Researchers are shedding new light on cell biology with the development of a graphene sensor to monitor changes in the mitochondria.
The one-atom-thin layer of carbon sensor is giving researchers a new outlook into the process known as programmed cell death in mitochondria. The mitochondrion, which is found in most cells, has been known as the powerhouse of the cell due to its ability to metabolize and create energy for cells. However, the new researcher out of University of California, Irving shows that that convention wisdom on how cells create energy is only half right.
This from UC Irving:
[Peter] Burke and his colleagues tethered about 10,000 purified mitochondria, separated from their cells, to a graphene sensor via antibodies capable of recognizing a protein in their outer membranes. The graphene’s qualities allowed it to function as a dual-mode sensor; its exceptional electrical sensitivity let researchers gauge fluctuations in the acidity levels surrounding the mitochondria, while its optical transparency enabled the use of fluorescent dyes for the staining and visualization of voltage across the inner mitochondrial membranes.
This ability to measure acidity levels and membrane voltages independently led to two important conclusions. The researchers showed for the first time that the inner and outer membranes of the mitochondria, which are responsible for different functions, are linked to each other’s processes; second, they identified two separate and independent electrochemical gradients where only one had been thought to exist.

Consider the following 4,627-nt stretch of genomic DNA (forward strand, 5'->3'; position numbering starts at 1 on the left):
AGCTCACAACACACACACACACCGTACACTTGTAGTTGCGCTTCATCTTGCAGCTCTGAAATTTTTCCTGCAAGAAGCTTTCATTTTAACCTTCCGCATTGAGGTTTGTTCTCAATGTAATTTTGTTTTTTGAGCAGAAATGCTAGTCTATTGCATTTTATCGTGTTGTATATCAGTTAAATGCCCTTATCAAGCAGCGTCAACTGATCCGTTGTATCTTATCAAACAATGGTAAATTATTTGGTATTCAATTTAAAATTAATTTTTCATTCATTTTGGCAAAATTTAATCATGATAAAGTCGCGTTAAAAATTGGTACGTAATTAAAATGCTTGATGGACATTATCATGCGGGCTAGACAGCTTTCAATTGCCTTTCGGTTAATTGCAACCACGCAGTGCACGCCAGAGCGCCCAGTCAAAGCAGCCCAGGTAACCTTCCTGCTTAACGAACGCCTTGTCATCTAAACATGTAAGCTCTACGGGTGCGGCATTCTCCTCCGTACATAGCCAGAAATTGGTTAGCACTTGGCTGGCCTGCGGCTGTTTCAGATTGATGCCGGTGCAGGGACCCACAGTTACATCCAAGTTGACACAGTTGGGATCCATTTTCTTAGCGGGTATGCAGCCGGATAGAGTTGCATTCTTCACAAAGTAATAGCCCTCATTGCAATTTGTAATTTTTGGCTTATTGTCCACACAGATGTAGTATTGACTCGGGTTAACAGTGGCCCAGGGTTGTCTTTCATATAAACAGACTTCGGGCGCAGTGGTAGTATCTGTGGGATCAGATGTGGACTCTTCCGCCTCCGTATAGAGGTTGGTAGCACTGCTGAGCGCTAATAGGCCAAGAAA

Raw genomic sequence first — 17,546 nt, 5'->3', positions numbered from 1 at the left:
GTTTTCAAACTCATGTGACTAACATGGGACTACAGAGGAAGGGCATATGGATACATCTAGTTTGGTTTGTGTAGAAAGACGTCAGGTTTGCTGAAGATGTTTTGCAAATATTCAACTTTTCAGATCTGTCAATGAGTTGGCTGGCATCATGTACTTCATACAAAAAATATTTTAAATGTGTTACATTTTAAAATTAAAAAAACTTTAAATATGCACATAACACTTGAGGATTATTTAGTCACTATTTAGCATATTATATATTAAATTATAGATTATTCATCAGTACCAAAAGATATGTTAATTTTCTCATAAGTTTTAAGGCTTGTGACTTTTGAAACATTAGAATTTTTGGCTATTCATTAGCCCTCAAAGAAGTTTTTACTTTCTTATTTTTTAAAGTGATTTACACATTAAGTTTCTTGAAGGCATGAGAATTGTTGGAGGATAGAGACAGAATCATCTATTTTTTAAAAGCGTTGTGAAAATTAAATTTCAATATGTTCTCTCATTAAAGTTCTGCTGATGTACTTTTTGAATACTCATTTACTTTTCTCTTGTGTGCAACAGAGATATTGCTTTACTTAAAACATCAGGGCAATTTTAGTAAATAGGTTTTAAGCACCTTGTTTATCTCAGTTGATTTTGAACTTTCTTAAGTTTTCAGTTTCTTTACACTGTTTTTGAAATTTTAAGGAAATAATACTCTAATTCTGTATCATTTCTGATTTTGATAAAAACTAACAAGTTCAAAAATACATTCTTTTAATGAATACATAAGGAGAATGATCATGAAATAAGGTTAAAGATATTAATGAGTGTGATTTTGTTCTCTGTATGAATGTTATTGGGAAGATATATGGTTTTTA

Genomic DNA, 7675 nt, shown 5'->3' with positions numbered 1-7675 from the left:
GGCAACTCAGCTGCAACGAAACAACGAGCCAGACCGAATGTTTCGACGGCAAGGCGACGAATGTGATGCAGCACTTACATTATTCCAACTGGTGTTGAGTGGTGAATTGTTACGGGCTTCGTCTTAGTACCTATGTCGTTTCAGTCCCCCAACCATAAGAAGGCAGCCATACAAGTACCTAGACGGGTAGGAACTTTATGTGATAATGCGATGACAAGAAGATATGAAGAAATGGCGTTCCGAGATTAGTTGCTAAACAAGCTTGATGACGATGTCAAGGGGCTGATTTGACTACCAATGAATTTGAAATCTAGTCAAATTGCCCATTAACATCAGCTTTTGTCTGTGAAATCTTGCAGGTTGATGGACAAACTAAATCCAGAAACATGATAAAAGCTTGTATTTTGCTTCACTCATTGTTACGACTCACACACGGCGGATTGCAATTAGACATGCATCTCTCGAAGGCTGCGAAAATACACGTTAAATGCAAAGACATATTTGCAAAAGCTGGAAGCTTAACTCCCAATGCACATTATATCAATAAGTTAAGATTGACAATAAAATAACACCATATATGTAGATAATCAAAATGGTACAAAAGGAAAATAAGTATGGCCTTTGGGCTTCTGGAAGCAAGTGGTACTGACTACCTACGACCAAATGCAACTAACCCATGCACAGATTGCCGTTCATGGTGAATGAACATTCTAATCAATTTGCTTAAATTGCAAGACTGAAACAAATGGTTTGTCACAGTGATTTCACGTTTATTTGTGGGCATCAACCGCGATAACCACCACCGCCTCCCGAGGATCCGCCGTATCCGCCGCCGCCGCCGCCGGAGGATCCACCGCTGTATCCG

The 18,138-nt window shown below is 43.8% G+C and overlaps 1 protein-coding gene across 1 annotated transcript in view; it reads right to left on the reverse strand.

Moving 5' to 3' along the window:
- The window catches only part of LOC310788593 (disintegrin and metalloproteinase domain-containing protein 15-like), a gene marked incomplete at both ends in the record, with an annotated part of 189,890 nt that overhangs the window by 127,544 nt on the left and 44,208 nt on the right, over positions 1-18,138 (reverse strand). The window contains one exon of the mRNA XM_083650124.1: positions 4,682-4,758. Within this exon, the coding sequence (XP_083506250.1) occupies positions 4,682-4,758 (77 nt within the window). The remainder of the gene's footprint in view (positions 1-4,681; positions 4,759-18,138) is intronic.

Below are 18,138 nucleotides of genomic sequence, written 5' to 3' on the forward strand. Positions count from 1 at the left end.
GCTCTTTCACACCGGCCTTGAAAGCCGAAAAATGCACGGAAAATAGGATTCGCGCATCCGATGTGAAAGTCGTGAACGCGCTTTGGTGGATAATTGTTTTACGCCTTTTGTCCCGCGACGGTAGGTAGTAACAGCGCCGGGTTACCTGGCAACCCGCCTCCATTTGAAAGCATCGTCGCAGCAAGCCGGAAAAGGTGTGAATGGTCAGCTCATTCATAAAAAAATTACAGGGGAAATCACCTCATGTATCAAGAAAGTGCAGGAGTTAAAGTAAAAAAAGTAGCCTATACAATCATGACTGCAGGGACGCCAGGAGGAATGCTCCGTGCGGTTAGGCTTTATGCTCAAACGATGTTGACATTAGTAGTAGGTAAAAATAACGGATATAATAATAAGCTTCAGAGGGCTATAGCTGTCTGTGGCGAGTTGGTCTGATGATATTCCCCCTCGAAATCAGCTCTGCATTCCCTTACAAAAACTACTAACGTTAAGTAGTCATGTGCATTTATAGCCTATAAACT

Additionally, the researchers found that the mitochondrion plays a secondary role in regulating the cell’s life-death pathway. Burke and his team believe that this knowledge could aid in forcing cancer cells to self-destruct in the future.
“It shows that there is a relationship between the energy and the apoptosis,” Burke says. “Understanding the mitochondrial pathway of apoptosis is important for manipulating various diseases, including cancer. We have created a novel system for assessing functional changes in mammalian mitochondria, but there are still open questions. The graphene sensor tells us [a lot], but we need to develop better tools to investigate how cells process these life/death decisions if we’re ever going to eradicate disease. We need to be able to see the inside of these nanoscale structures to really understand them.”